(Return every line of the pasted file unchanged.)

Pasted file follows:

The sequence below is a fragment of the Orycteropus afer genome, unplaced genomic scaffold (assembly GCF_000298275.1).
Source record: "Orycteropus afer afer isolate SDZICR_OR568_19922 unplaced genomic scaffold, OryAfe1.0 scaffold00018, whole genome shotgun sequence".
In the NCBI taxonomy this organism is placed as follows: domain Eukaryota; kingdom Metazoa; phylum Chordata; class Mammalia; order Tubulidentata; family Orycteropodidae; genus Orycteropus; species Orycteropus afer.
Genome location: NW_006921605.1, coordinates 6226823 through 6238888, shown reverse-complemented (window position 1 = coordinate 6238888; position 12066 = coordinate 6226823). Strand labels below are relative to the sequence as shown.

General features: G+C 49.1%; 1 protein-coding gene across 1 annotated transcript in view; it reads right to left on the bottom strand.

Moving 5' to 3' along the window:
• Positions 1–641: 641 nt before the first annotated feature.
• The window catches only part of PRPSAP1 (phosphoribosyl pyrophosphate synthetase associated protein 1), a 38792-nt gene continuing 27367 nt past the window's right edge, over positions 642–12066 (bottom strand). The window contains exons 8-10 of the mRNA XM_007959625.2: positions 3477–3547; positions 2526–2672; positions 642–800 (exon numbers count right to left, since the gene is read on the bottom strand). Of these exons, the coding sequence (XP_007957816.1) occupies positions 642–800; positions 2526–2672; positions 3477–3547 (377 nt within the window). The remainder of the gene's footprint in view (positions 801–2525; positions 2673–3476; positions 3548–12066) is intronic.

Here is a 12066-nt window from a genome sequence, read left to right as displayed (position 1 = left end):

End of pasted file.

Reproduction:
The sequence below is a fragment of the Orycteropus afer genome, unplaced genomic scaffold (assembly GCF_000298275.1).
Source record: "Orycteropus afer afer isolate SDZICR_OR568_19922 unplaced genomic scaffold, OryAfe1.0 scaffold00018, whole genome shotgun sequence".
In the NCBI taxonomy this organism is placed as follows: domain Eukaryota; kingdom Metazoa; phylum Chordata; class Mammalia; order Tubulidentata; family Orycteropodidae; genus Orycteropus; species Orycteropus afer.
Genome location: NW_006921605.1, coordinates 6226823 through 6238888, shown reverse-complemented (window position 1 = coordinate 6238888; position 12066 = coordinate 6226823). Strand labels below are relative to the sequence as shown.

General features: G+C 49.1%; 1 protein-coding gene across 1 annotated transcript in view; it reads right to left on the bottom strand.

Moving 5' to 3' along the window:
• Positions 1–641: 641 nt before the first annotated feature.
• The window catches only part of PRPSAP1 (phosphoribosyl pyrophosphate synthetase associated protein 1), a 38792-nt gene continuing 27367 nt past the window's right edge, over positions 642–12066 (bottom strand). The window contains exons 8-10 of the mRNA XM_007959625.2: positions 3477–3547; positions 2526–2672; positions 642–800 (exon numbers count right to left, since the gene is read on the bottom strand). Of these exons, the coding sequence (XP_007957816.1) occupies positions 642–800; positions 2526–2672; positions 3477–3547 (377 nt within the window). The remainder of the gene's footprint in view (positions 801–2525; positions 2673–3476; positions 3548–12066) is intronic.

Here is a 12066-nt window from a genome sequence, read left to right as displayed (position 1 = left end):